I saw a puzzling banner on the door of a restaurant the other day. It was a flag flanked by two aphorisms: God bless America and America bless God. Ever since, I’ve been puzzling over the latter. I suppose the sign could actually have meant “America blesses God,” although I always thought mere mortals praised or worshiped God rather than having the temerity to actually bless God. As written, however, it had an imperative tone to it, as in “America! Bless God!” To my ear it carried such peculiar hubris, like some back-room contractual guarantee: God does for America, so America’s going to ante up for God. In any event, I suppose I shouldn’t try to wax too exegetical about an anonymous banner whose meaning is more sentimental than theological, a patriotic Valentine, perhaps.
I guess I’m worried about the degree to which religious fervor seems to have merged with America’s new nationalism. The line between church and state is challenged by troubling arguments from theorists like Bush’s most recent nominee to the federal bench, University of Utah law professor Michael McConnell. McConnell has said that the government cannot “favor nonreligion over religion” and that tax dollars should be allotted to religious organizations on the same basis as nonreligious entities–even when they adhere to racist, sexist or antigay tenets that clearly violate civil rights laws. McConnell’s arguments about religion are thus very similar to new age notions of “reverse discrimination” so familiar in the context of race. (McConnell didn’t hesitate to defend the old, straight-ahead kind of racial discrimination as “religious freedom,” however, when arguing that Bob Jones University’s tax-exempt status ought to have been preserved despite its antimiscegenation policies.)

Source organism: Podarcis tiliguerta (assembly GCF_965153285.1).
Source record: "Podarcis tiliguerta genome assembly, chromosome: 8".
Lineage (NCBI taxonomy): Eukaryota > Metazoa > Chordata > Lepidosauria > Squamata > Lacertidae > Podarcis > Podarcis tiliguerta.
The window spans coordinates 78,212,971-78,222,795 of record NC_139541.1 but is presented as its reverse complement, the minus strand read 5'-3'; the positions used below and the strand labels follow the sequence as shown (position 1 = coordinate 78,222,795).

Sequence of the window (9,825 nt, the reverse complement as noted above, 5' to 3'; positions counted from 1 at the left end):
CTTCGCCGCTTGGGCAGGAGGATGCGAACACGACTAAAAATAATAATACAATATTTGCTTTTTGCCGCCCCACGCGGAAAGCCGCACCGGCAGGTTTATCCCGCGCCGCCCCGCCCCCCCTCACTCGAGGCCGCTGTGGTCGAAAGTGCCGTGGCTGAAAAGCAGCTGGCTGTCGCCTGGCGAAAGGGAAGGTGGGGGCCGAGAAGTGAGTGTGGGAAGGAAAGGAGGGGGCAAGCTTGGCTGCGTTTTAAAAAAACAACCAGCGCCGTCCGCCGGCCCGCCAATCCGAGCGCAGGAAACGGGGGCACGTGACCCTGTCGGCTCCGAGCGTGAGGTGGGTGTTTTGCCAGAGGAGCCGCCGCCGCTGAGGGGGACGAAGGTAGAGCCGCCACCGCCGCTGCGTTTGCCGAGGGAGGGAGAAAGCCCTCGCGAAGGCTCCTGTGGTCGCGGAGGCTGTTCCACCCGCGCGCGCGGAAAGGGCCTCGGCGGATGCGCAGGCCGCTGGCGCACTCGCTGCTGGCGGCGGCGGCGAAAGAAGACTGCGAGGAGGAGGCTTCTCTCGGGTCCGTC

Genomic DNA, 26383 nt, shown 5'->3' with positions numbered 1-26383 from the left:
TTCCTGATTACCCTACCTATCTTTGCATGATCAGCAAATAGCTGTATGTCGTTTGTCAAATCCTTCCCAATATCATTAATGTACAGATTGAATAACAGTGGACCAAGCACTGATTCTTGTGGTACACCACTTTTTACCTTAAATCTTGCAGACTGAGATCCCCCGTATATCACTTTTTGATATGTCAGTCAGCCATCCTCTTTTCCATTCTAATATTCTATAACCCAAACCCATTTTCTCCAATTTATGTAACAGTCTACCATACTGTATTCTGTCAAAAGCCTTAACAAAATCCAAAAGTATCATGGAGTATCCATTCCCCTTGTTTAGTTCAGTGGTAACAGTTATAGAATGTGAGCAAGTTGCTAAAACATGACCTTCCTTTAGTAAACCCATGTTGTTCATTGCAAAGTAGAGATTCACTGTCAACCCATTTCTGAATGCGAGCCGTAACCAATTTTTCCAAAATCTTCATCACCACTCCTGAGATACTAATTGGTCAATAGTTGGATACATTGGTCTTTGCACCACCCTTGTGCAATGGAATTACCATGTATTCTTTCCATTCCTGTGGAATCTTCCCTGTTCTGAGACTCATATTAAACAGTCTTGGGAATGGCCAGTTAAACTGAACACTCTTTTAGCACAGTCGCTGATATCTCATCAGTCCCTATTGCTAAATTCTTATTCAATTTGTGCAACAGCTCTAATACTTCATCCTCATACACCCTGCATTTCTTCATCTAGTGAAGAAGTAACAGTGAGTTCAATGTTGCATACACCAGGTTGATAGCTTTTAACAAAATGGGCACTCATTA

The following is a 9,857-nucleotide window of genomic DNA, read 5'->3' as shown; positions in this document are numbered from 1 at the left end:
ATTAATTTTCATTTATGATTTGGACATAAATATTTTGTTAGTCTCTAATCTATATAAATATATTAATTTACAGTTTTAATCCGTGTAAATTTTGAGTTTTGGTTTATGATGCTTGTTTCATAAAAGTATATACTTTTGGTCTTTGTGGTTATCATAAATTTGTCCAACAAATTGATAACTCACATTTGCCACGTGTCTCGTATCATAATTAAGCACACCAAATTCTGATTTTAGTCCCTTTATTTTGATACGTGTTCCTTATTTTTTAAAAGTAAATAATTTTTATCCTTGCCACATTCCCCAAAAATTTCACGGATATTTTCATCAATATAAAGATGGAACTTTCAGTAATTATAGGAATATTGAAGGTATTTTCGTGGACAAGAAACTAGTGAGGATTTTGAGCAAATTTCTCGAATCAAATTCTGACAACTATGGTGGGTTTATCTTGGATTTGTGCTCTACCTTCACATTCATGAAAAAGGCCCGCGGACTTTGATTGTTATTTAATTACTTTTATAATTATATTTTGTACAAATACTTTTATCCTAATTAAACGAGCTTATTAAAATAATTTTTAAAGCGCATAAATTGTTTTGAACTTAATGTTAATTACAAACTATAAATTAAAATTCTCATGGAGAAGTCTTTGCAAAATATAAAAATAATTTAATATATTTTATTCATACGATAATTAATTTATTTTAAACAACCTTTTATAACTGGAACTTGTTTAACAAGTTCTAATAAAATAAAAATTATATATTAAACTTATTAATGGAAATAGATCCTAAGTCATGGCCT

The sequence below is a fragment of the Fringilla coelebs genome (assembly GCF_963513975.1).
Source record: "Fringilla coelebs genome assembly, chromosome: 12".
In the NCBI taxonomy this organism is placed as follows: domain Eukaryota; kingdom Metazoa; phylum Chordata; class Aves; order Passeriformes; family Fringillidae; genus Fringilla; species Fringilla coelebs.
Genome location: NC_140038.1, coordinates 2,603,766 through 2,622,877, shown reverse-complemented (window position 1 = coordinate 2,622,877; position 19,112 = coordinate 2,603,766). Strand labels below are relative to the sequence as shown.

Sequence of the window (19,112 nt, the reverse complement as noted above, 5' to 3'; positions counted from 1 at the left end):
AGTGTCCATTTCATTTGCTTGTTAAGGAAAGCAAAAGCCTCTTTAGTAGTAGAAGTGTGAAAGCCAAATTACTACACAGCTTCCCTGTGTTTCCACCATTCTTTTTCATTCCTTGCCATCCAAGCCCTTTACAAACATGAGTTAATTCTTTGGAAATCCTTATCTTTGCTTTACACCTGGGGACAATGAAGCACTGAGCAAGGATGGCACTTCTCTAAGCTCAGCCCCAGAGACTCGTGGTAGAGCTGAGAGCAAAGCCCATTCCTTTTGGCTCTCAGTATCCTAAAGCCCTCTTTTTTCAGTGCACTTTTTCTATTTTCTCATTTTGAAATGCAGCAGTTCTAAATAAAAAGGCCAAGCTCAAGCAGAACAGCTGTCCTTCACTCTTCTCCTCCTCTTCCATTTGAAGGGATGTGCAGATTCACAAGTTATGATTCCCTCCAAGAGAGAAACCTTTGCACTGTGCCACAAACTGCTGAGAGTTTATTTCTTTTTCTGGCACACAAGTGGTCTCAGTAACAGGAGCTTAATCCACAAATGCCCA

But my concern is broader than McConnell. George W. Bush has said he’s looking for judges in the mold of Antonin Scalia, and this worries me. Scalia’s extreme conservatism is certainly no secret–even if the controversy generated by his positions rarely engages the public’s interest much beyond his antipathy to abortion rights and affirmative action. But I do wonder if many people outside the legal profession know precisely what is being embraced when Bush makes such an endorsement. Perhaps the most lucid summary of Scalia’s general jurisprudence is found in a speech he presented this past January, defending the morality of the death penalty, to the Pew Forum on Religion and Public Life.
Scalia began his remarks by reiterating his view that the Constitution is not a living document but “dead.” This means that he interprets the Constitution according to “what it meant when it was adopted” unless Congress has legislated otherwise. Hence, he asserts that capital punishment is “clearly permitted today” since it was permitted when the Eighth Amendment was adopted and “not merely for murder but for all felonies including, for example, horse thieving.” Scalia does not subscribe to judicially imposed limits such as permitting the jury “to consider all mitigating factors, and to impose, if it wishes, a lesser sentence.” Nor does he subscribe to judicially imposed age limits for capital punishment: “It is currently 17. That is well above what existed in common law.”